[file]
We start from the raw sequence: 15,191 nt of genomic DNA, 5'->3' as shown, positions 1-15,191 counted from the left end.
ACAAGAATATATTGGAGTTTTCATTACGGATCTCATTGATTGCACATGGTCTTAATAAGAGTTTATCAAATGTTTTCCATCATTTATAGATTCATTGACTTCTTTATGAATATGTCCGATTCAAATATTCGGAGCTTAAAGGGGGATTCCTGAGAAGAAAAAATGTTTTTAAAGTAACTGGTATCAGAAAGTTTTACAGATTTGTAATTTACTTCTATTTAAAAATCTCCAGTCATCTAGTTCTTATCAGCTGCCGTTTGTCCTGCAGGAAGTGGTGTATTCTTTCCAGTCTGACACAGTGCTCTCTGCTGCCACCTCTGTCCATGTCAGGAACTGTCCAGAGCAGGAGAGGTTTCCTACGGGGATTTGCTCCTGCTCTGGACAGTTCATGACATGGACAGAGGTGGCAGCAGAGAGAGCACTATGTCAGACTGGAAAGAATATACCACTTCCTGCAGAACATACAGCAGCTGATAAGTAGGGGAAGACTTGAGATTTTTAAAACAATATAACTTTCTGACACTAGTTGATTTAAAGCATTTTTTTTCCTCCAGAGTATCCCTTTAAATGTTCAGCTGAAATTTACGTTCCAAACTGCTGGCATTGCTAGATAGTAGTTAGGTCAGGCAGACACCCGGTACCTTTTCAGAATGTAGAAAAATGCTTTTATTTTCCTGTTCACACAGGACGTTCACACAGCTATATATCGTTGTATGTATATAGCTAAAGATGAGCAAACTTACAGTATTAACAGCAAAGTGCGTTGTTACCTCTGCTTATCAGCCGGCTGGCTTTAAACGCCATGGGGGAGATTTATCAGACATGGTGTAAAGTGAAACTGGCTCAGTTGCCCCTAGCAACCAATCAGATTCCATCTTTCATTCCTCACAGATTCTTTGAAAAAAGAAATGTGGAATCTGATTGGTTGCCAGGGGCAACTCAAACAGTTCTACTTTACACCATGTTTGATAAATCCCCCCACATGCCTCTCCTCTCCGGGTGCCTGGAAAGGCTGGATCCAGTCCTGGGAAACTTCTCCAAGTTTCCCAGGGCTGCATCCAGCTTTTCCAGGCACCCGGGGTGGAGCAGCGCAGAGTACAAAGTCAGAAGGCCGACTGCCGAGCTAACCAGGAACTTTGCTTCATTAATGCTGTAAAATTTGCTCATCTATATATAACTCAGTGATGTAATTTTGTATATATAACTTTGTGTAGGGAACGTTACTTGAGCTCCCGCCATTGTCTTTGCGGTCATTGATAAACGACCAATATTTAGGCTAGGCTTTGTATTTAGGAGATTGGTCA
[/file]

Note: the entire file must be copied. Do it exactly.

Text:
We start from the raw sequence: 15,191 nt of genomic DNA, 5'->3' as shown, positions 1-15,191 counted from the left end.
ACAAGAATATATTGGAGTTTTCATTACGGATCTCATTGATTGCACATGGTCTTAATAAGAGTTTATCAAATGTTTTCCATCATTTATAGATTCATTGACTTCTTTATGAATATGTCCGATTCAAATATTCGGAGCTTAAAGGGGGATTCCTGAGAAGAAAAAATGTTTTTAAAGTAACTGGTATCAGAAAGTTTTACAGATTTGTAATTTACTTCTATTTAAAAATCTCCAGTCATCTAGTTCTTATCAGCTGCCGTTTGTCCTGCAGGAAGTGGTGTATTCTTTCCAGTCTGACACAGTGCTCTCTGCTGCCACCTCTGTCCATGTCAGGAACTGTCCAGAGCAGGAGAGGTTTCCTACGGGGATTTGCTCCTGCTCTGGACAGTTCATGACATGGACAGAGGTGGCAGCAGAGAGAGCACTATGTCAGACTGGAAAGAATATACCACTTCCTGCAGAACATACAGCAGCTGATAAGTAGGGGAAGACTTGAGATTTTTAAAACAATATAACTTTCTGACACTAGTTGATTTAAAGCATTTTTTTTCCTCCAGAGTATCCCTTTAAATGTTCAGCTGAAATTTACGTTCCAAACTGCTGGCATTGCTAGATAGTAGTTAGGTCAGGCAGACACCCGGTACCTTTTCAGAATGTAGAAAAATGCTTTTATTTTCCTGTTCACACAGGACGTTCACACAGCTATATATCGTTGTATGTATATAGCTAAAGATGAGCAAACTTACAGTATTAACAGCAAAGTGCGTTGTTACCTCTGCTTATCAGCCGGCTGGCTTTAAACGCCATGGGGGAGATTTATCAGACATGGTGTAAAGTGAAACTGGCTCAGTTGCCCCTAGCAACCAATCAGATTCCATCTTTCATTCCTCACAGATTCTTTGAAAAAAGAAATGTGGAATCTGATTGGTTGCCAGGGGCAACTCAAACAGTTCTACTTTACACCATGTTTGATAAATCCCCCCACATGCCTCTCCTCTCCGGGTGCCTGGAAAGGCTGGATCCAGTCCTGGGAAACTTCTCCAAGTTTCCCAGGGCTGCATCCAGCTTTTCCAGGCACCCGGGGTGGAGCAGCGCAGAGTACAAAGTCAGAAGGCCGACTGCCGAGCTAACCAGGAACTTTGCTTCATTAATGCTGTAAAATTTGCTCATCTATATATAACTCAGTGATGTAATTTTGTATATATAACTTTGTGTAGGGAACGTTACTTGAGCTCCCGCCATTGTCTTTGCGGTCATTGATAAACGACCAATATTTAGGCTAGGCTTTGTATTTAGGAGATTGGTCA